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Curl of a vector field A is non-zero. So that means that the vector which has curl or rotates does not diverge does not spread. So if we take A as the velocity. Then the curl would be circulation per unit area. Then does it mean that when a fluid rotates it does not spread?

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  • $\begingroup$ Why do you think that a vector field with a non-zero curl must have $0$ divergence? $\endgroup$ Commented Aug 9, 2018 at 10:15
  • $\begingroup$ The divergence of the curl of a vector is not the same as the divergence of the vector. $\endgroup$
    – user197851
    Commented Aug 9, 2018 at 10:16
  • $\begingroup$ @AaronStevens I am saying a divergence of curl of a vector . $\endgroup$ Commented Aug 9, 2018 at 10:49
  • $\begingroup$ @LonelyProf can you interpret the problem physically in my scenario. It would be helpful. $\endgroup$ Commented Aug 9, 2018 at 10:50

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As pointed out in the comments, you are mixing up the divergence of the vector and the divergence of the curl of the vector.

Let's say we have a vector $\boldsymbol{A}$. Then, as you have noted, $$\boldsymbol{\nabla} \cdot(\boldsymbol{\nabla} \times \boldsymbol{A})=0$$

But this is looking at the divergence of the curl of the vector.

If you want to talk about how the vector field "spreads out" we want to look at the divergence of the vector itself $$\boldsymbol{\nabla} \cdot \boldsymbol{A}$$

This quantity does not necessarily have to be $0$ even when the curl $\boldsymbol{\nabla} \times \boldsymbol{A}$ is non-zero.

In other words, it is possible to have a vector field with, as you put it, both "circulation" and "spreading out". To determine this all you need to do is calculate the divergence and curl separately, not the divergence of the curl (which is always $0$).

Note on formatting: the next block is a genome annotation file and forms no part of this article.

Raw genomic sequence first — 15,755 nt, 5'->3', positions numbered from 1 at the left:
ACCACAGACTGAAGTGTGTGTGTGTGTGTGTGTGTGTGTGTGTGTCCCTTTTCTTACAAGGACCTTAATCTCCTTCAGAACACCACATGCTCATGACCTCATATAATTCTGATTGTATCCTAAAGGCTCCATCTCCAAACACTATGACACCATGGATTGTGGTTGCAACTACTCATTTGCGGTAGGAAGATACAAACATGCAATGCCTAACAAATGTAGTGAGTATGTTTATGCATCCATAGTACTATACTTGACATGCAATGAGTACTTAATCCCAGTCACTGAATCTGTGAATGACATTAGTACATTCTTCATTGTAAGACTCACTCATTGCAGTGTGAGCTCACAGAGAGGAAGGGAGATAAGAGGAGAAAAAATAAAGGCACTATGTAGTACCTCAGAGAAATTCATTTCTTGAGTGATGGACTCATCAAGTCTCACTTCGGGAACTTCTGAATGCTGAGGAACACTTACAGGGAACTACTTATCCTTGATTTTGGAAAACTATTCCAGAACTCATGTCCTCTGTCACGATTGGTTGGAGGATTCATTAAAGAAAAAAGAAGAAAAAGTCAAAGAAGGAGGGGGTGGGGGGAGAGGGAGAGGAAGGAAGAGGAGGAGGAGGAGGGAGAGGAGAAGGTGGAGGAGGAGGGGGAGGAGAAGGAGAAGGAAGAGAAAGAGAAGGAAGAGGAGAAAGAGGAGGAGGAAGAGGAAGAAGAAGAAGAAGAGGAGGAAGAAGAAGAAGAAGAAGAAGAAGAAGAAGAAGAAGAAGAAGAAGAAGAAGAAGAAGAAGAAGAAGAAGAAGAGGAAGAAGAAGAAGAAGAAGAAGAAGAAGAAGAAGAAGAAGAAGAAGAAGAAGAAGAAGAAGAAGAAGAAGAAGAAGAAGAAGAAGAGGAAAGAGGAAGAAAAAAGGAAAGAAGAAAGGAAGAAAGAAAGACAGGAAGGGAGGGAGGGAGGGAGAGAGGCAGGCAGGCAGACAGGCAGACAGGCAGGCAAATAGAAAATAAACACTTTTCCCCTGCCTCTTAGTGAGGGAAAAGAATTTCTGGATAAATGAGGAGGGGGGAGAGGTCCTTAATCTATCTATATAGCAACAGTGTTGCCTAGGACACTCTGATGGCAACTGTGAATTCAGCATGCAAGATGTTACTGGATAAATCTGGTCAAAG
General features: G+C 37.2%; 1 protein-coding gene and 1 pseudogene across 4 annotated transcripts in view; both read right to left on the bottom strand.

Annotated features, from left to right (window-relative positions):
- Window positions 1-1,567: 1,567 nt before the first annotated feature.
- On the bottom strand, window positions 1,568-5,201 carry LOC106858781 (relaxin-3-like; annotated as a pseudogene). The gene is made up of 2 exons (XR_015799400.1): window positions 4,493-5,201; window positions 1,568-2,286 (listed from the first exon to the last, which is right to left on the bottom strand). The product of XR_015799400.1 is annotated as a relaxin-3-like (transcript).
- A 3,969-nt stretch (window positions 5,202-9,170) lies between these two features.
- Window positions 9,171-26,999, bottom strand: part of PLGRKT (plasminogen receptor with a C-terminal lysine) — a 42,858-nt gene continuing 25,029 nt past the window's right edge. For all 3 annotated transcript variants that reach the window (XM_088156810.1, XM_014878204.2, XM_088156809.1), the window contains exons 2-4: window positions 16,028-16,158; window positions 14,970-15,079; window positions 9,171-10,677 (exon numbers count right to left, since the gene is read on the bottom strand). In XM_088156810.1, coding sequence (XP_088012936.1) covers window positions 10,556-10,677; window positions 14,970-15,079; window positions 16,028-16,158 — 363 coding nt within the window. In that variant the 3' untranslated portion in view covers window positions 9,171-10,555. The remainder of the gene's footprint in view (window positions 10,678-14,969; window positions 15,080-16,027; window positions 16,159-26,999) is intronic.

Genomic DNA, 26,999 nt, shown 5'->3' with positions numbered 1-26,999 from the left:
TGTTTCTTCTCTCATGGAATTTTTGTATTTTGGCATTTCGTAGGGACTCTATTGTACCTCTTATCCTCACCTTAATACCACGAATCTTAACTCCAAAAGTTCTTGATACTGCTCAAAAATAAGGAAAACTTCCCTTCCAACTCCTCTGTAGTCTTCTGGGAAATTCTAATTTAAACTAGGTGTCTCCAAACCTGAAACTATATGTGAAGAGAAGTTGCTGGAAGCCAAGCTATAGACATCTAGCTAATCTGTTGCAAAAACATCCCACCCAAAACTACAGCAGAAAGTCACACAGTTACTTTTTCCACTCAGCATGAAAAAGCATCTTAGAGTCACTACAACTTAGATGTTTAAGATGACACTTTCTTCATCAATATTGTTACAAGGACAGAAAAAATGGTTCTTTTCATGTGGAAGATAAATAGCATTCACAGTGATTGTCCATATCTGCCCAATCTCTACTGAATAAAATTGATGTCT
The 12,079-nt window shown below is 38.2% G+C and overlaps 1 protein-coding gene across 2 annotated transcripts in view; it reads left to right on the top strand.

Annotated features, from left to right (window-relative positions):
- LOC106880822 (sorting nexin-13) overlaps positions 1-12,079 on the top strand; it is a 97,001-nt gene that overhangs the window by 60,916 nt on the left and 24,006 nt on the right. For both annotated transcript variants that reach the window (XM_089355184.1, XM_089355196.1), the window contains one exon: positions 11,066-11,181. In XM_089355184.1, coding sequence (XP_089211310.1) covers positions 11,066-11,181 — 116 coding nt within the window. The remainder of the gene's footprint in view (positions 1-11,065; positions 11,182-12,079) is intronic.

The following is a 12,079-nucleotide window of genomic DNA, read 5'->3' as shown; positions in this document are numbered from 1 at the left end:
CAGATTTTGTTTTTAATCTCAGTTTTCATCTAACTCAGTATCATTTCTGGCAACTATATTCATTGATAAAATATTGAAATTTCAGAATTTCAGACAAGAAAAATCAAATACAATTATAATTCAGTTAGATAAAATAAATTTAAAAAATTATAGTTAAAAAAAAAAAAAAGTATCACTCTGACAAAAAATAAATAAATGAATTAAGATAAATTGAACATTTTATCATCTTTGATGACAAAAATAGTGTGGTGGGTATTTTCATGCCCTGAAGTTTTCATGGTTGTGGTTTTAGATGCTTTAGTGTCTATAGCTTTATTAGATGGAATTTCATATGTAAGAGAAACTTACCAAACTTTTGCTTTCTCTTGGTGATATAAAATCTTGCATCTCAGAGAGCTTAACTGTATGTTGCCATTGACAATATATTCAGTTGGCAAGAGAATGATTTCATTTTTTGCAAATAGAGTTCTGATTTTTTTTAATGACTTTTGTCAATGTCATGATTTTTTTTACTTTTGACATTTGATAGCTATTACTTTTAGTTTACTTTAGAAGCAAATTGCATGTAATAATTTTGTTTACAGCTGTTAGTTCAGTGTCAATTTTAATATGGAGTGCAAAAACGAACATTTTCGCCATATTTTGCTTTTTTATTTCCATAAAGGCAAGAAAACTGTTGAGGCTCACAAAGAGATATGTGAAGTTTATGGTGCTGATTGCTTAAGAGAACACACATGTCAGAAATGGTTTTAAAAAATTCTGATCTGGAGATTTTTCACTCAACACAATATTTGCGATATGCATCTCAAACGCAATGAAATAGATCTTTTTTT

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  • $\begingroup$ I always thought the idealized (2-d) flow around a whirlpool (or tornado/hurricane) was irrotational, and all the vorticity was fixed in the core (funnel/eye). $\endgroup$
    – JEB
    Commented Aug 9, 2018 at 11:40
  • $\begingroup$ Aaron, I think this formatting is more elegant $$ \boldsymbol{\nabla\cdot}\left(\boldsymbol{\nabla \times} \mathbf{A}\right)=0 $$ $\endgroup$
    – Frobenius
    Commented Aug 9, 2018 at 12:31
  • $\begingroup$ @Frobenius Always helping with the formatting tips :) thanks haha $\endgroup$ Commented Aug 9, 2018 at 12:35
  • $\begingroup$ Now I must up-vote it, haha !!! $\endgroup$
    – Frobenius
    Commented Aug 9, 2018 at 12:37
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    $\begingroup$ Giving nice answers must be our priority, then well-formatting is the next priority. $\endgroup$
    – Frobenius
    Commented Aug 9, 2018 at 12:42

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